Three of the painkilling drugs available include Diamorphine, Pethidine and Meptazinol. They are administered with an injection into the muscle of the thigh or buttock. The drugs can sometimes be given into the bloodstream directly for a faster effect.

There are some devices which can be programmed to allow you to administer the drug yourself (Patient Controlled Analgesia-PCA). These are commonly used for postoperative pain, but are occasionally suitable for pain relief in labour. Pressing a button releases a controlled amount of drug into the blood. Doses can be added until you are comfortable.

These drugs are available to all expectant mothers on request, but individual circumstances are taken into account. The dose given broadly depends upon body weight. You may have more than one dose during labour. Monitoring of the baby’s heart rate is done at the midwives discretion (if there are no other reasons to monitor it). Side effects of these drugs are drowsiness, nausea and vomiting. They can slow your breathing down if you have too much. If given close to the birth of your baby they can slow down the baby’s breathing and make him or her sleepy.

These drugs can be of great benefit to you when used within the safe guidelines. They are most useful in the following way:

Diamorphine: in early labour because it has a longer length of action.

Pethidine: in both early labour and a little later on, as it’s action is shorter and less likely to affect the baby.

Meptazinol: up to late in the first stage of labour because of it’s minimal effects on the baby.

Powerful painkilling drugs give good relief of pain. The effect of each injection is around two to three hours. If given often, in big doses, or too close to the delivery of the baby they can make you and your baby sleepy and may delay successful breastfeeding.

The nerves from the uterus (womb) and birth canal go to the brain through part of your lower back (see the diagram). It is possible to bathe these nerves with local anaesthetic using an injection.

A fine tube is placed in the region of the nerves so that painkiller can be injected. This can be repeated or ‘topped up’ when needed during your labour. Positioning of this tube is done by an anaesthetist. Once the tube is in position you will be almost unaware of it’s presence. For the second stage of labour the ‘top up’ is usually injected with you sitting up. This stops the pain from the lower nerves. This top up will also allow a doctor or midwife to deliver your baby painlessly if assistance is required. Any stitching can be done while the epidural is still working. An epidural will leave you pain free, but you may still have some sensation of pressure, particularly as your baby is born.

This technique uses a strong local anaesthetic solution. You may find your legs may feel quite heavy with this technique.

A fine needle is placed in the region of the nerves and a single injection of painkiller is made. The fine tube is then placed in the same region so that ‘top ups’ can be injected. The ‘top ups’ are a combination of two types of painkiller. The local anaesthetic is weaker than a standard epidural and it is less likely that your legs will feel heavy. Good pain relief is achieved by the use of a second pain killer in the mixture used for ‘top-ups’.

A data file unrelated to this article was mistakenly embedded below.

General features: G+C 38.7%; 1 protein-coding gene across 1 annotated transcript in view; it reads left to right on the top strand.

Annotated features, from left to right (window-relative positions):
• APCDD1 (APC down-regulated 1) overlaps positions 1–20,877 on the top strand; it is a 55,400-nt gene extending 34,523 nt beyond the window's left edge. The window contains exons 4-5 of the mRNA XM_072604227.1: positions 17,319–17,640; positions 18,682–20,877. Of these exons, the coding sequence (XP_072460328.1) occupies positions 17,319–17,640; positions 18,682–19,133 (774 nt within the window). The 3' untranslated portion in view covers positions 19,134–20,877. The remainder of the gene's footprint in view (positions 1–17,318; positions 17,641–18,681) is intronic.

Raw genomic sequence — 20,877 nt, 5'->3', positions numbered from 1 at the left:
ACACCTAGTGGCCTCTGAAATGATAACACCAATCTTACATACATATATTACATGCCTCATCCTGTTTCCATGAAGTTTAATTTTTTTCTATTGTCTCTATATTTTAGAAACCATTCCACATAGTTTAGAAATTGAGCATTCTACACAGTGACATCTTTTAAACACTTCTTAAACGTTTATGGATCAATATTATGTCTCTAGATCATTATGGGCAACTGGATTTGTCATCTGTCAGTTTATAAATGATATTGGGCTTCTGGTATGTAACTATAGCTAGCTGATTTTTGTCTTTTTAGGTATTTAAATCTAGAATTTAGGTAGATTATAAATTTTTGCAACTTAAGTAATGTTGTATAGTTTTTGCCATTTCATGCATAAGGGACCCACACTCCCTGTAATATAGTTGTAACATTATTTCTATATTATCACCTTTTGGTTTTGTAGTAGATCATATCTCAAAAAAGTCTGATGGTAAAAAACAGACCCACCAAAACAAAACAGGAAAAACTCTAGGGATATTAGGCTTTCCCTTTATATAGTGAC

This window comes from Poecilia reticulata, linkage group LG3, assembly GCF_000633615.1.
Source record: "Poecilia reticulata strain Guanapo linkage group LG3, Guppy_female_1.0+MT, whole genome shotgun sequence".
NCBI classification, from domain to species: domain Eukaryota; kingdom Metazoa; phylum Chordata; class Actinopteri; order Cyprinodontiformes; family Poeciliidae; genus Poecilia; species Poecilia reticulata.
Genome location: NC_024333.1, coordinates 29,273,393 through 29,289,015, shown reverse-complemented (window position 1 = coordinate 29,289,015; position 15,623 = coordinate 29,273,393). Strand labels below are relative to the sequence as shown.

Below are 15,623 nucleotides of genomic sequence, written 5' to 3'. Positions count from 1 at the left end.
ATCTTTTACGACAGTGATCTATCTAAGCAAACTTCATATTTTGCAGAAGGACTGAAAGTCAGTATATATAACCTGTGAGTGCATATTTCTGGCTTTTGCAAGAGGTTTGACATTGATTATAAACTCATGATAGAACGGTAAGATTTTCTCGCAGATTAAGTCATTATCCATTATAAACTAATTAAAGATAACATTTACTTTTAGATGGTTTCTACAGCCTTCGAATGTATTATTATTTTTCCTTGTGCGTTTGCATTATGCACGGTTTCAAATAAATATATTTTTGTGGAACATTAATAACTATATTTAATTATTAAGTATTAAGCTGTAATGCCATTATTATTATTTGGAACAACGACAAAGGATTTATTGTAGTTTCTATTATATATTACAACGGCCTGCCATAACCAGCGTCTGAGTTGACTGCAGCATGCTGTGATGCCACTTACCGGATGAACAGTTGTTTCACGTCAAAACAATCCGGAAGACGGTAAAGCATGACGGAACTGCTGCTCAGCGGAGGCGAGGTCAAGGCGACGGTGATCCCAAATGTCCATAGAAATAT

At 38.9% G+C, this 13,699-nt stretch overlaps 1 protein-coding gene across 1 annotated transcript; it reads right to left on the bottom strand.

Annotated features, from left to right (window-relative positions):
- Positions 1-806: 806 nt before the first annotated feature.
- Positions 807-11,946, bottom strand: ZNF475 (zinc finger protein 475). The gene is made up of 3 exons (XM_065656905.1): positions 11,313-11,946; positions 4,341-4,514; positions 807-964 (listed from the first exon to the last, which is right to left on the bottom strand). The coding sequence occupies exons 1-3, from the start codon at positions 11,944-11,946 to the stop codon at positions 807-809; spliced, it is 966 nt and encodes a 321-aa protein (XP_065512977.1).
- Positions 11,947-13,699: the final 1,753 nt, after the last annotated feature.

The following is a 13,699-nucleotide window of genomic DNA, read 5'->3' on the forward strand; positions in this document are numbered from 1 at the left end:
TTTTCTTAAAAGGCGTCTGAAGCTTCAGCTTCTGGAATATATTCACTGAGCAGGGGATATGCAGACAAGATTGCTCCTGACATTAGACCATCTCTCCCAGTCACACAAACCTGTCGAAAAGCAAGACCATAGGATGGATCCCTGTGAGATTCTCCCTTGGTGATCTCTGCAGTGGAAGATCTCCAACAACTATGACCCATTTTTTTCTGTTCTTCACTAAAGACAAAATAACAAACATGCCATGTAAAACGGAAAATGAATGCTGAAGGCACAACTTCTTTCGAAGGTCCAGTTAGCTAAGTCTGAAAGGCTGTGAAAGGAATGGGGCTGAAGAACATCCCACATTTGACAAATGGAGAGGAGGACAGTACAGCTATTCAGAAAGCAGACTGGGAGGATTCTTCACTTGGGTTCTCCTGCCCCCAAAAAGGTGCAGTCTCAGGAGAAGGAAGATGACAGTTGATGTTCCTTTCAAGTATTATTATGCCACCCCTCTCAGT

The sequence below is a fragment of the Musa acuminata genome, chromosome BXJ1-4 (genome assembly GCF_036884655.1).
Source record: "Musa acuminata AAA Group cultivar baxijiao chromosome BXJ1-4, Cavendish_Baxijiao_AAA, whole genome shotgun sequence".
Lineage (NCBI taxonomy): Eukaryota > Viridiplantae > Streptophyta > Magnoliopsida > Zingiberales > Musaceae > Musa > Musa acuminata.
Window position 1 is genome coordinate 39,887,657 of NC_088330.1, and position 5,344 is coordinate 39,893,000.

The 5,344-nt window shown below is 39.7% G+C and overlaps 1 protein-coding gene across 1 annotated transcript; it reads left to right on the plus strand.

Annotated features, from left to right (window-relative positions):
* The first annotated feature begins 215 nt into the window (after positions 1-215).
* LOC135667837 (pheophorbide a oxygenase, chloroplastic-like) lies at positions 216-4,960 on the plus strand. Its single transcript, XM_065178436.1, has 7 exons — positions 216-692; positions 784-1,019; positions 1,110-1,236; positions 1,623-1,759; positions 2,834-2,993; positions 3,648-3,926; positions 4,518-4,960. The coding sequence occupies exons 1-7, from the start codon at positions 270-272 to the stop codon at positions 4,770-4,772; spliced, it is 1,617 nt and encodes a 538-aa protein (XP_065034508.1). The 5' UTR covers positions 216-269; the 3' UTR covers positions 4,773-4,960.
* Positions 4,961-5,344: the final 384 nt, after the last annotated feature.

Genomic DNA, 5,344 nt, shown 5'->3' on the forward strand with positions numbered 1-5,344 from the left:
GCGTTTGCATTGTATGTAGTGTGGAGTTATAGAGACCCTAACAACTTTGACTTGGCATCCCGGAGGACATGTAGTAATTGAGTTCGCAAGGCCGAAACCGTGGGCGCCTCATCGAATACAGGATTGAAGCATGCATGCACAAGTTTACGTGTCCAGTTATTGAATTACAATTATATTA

This type of analgesia can be started at any time during labour. For the greatest benefit it needs to be done early enough to be useful. The normal dosage of the painkillers used will not make the baby sleepy or slow to breathe at birth as some of the other strong pain relief injections used in labour may do.

Certain factors play a part in the anaesthetist’s decision process. The pain relief used before asking for an epidural is important. Mobile epidurals cannot be given within 3 hours of Diamorphine or Pethidine injections.


  • An epidural gives much more complete relief from discomfort in labour than any current alternative.
  • Normally epidural analgesia is straightforward and very effective, with little risk of harmful effects.
  • Epidurals may cause low blood pressure and a drip is routinely set up before they are commenced.
  • These methods may not always work in a satisfactory way. In this case it may be possible to switch from the mobile epidural dose to a standard epidural, but it may be necessary to reposition the epidural.

Recent research has demonstrated that you are no more likely to get backache after having an epidural for labour than if you have your baby without an epidural.

Very rarely a slow leak of spinal fluid can occur afterwards and may cause a headache, meaning you have to lie flat for a day or so until the leak seals itself. Very occasionally a second injection has to be used to seal the leak.

Despite the few disadvantages most women find that an epidural makes their labour much more enjoyable. In most UK hospitals this is the choice of around 35% of mothers.

It may sometimes be possible (depending upon assessment at the time) for a working epidural to be used for emergency Caesarean section. However a general anaesthetic may be necessary.

A functioning epidural can be used to make an assisted delivery a pain free experience should it be necessary.

Advice on the various techniques, with their pros and cons, can be obtained from your midwife. If you have a preference you can ask for whichever of the methods of pain relief you think will suit you best. If you have any health problems please mention this to your midwife or doctor early in your pregnancy.

Occasionally there may be medical reasons why one of the methods is not suitable for you. If this is the case the reason, and the alternatives that are available will be explained to you. If you suffer from any medical condition please mention it to the antenatal clinic staff. They can then decide whether it is necessary for you to be seen by an anaesthetist before you are in labour.